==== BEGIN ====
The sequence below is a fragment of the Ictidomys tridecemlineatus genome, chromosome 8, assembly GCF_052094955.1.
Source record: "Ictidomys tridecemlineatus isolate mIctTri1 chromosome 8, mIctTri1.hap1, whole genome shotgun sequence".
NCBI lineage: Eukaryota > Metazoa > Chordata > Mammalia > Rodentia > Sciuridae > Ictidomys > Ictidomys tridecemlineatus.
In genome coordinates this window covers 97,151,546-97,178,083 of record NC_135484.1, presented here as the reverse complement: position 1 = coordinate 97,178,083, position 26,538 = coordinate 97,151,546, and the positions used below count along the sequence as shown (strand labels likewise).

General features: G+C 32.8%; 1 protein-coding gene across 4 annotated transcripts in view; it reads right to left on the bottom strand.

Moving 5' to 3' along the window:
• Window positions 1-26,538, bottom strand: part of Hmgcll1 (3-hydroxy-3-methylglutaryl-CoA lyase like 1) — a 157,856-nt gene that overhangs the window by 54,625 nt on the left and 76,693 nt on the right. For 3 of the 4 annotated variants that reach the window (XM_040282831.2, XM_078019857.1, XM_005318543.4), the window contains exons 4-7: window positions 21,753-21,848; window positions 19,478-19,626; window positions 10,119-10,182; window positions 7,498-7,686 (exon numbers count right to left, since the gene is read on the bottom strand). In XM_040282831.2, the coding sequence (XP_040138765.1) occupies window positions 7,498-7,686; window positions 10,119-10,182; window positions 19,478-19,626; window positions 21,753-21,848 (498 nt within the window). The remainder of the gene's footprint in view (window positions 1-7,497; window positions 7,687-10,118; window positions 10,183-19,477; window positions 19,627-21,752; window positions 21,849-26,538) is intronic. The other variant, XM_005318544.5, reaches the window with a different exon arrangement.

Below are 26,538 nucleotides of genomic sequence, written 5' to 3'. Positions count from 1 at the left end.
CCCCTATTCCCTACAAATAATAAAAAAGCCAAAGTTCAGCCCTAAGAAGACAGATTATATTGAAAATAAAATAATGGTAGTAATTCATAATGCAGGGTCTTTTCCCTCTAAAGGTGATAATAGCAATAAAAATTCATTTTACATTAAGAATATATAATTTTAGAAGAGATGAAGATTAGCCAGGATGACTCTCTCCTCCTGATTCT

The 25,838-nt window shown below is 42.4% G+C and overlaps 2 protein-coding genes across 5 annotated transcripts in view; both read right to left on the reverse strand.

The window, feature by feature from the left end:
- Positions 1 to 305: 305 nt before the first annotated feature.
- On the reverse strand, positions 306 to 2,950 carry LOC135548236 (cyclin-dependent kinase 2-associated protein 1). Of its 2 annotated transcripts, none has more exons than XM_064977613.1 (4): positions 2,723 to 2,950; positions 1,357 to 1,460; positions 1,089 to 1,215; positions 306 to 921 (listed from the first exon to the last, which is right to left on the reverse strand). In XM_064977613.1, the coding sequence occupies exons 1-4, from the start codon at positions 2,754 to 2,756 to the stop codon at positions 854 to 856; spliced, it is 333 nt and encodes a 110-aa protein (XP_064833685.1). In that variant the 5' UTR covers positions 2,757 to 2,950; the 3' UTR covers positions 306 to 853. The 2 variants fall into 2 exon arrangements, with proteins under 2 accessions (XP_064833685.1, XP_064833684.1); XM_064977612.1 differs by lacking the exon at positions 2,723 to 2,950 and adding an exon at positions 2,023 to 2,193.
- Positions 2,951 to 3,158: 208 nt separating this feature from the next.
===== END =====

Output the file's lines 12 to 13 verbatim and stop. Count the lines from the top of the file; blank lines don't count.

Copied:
- Positions 1 to 305: 305 nt before the first annotated feature.
- On the reverse strand, positions 306 to 2,950 carry LOC135548236 (cyclin-dependent kinase 2-associated protein 1). Of its 2 annotated transcripts, none has more exons than XM_064977613.1 (4): positions 2,723 to 2,950; positions 1,357 to 1,460; positions 1,089 to 1,215; positions 306 to 921 (listed from the first exon to the last, which is right to left on the reverse strand). In XM_064977613.1, the coding sequence occupies exons 1-4, from the start codon at positions 2,754 to 2,756 to the stop codon at positions 854 to 856; spliced, it is 333 nt and encodes a 110-aa protein (XP_064833685.1). In that variant the 5' UTR covers positions 2,757 to 2,950; the 3' UTR covers positions 306 to 853. The 2 variants fall into 2 exon arrangements, with proteins under 2 accessions (XP_064833685.1, XP_064833684.1); XM_064977612.1 differs by lacking the exon at positions 2,723 to 2,950 and adding an exon at positions 2,023 to 2,193.